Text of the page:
What Will I Do When I’m Dead?
by Sue Parman
I died when I was 89. The world seemed old and
I was glad to go. Time to move on,
do some traveling. So
I picked up my symbolic skirts and headed west.
Circled the world twice, spent years
in the same canyon, watched the mountains fall,
the seas run dry. Swam in hot lava.
At Christmas hung my molecules
from the aurora borealis. When that got old
I headed for the moon,
danced over craters, stayed up late
for earthrise. But moon beasts are slow,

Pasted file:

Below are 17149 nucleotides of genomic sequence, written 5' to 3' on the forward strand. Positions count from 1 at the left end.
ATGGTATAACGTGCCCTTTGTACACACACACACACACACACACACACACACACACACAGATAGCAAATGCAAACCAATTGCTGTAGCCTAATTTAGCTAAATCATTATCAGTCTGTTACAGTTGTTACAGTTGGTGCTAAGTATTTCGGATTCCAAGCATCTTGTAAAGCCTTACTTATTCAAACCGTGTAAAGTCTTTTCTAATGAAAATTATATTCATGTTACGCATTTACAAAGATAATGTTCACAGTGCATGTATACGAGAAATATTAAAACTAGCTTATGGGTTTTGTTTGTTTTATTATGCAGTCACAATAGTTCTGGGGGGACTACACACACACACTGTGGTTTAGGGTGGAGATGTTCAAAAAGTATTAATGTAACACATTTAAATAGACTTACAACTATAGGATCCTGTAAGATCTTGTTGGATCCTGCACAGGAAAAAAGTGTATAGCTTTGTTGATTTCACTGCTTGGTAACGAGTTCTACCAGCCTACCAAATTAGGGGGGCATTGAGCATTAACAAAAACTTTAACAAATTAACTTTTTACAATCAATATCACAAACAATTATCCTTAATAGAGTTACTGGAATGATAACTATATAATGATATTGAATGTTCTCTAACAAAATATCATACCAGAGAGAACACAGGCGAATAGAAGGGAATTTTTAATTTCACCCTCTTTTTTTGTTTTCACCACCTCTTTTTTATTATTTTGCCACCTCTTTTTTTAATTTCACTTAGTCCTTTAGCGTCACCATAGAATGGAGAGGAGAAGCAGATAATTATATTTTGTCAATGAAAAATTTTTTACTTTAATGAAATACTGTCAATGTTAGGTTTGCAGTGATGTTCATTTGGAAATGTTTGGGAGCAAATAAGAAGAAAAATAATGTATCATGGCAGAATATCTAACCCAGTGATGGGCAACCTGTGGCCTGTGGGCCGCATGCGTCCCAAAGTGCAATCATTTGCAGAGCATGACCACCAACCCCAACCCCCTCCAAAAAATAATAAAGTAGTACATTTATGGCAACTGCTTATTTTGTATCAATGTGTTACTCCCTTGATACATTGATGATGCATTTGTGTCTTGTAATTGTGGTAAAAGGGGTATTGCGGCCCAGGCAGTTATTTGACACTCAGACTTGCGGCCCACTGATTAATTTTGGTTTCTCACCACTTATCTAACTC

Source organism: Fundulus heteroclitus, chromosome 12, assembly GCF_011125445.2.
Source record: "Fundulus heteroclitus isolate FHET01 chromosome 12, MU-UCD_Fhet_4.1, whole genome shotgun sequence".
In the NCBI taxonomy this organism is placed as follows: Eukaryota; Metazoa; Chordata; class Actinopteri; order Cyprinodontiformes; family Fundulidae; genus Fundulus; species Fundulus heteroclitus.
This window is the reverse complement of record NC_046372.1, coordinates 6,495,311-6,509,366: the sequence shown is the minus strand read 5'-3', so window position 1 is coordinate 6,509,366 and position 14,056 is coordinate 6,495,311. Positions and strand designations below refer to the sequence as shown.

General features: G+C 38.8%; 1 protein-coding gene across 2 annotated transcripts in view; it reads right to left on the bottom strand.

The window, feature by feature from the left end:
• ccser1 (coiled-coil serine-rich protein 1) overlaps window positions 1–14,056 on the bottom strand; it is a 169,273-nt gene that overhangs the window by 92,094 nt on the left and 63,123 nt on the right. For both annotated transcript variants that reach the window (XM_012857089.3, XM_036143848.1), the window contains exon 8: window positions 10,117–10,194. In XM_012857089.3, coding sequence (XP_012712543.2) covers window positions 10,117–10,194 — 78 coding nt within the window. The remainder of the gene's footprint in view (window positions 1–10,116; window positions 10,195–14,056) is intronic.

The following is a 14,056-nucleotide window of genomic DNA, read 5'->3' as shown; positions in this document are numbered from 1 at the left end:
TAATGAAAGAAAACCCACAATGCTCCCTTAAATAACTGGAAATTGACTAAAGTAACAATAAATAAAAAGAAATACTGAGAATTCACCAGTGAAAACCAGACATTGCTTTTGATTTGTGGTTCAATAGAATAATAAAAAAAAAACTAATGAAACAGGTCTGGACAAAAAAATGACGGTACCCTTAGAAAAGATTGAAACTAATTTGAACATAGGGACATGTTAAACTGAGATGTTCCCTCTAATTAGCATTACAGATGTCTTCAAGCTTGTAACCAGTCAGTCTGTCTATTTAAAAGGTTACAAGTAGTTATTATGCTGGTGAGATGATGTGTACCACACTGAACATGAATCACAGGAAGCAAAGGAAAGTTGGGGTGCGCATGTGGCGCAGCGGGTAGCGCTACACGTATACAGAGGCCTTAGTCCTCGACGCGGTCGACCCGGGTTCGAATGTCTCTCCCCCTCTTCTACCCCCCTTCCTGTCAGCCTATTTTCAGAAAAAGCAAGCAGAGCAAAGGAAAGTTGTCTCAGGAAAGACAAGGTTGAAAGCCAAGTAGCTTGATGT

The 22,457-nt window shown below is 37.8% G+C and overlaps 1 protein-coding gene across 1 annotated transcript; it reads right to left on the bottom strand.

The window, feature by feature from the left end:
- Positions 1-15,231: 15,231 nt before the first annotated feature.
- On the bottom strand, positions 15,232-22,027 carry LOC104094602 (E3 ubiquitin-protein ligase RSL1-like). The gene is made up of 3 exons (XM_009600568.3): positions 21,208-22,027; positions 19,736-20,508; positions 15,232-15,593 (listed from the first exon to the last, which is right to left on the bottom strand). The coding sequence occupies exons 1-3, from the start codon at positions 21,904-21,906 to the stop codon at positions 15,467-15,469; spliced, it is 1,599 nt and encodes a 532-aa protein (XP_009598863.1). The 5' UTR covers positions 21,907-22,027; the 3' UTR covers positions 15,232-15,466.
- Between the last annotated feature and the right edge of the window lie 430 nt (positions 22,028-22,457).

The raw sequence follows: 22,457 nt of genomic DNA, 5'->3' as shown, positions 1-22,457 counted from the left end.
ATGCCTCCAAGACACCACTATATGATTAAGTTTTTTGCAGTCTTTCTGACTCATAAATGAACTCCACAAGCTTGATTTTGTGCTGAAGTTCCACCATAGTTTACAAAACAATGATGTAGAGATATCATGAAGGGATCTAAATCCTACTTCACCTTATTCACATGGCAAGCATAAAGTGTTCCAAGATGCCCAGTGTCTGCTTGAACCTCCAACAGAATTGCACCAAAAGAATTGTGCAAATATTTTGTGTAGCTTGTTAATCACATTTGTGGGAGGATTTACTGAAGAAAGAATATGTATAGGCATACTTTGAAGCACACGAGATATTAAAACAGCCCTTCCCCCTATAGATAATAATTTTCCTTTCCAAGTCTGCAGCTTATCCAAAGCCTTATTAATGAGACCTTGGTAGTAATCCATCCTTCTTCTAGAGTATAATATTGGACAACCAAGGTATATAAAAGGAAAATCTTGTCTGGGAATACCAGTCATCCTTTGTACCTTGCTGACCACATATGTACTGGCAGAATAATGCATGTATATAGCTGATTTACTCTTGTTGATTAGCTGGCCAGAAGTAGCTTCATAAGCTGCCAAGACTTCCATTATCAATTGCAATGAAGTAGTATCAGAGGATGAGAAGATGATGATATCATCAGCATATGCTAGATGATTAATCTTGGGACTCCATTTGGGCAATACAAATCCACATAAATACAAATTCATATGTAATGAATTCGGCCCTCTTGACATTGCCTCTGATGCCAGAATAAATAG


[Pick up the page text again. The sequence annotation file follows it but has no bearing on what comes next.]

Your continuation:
and their popcorn tastes like asteroids.
Soon I packed my bones,
headed for Neptune and parts unknown,
of which the universe has a lot. I had no idea.
And out at the edge of the universe
where space and time curve,
there’s a cute little supernova bar
where the black holes hang out.
I always stop there on my rounds,
and although they want me to stay I say
I’m only passing through.
At a thousand years I was embarrassed by my age
but I’ve been around a lot since then
and know how relative things can be.
I’ll be 30 million years old next year,
and when the Horsehead Nebula invites me to dine
I’ll flirt and say I’m only 29.
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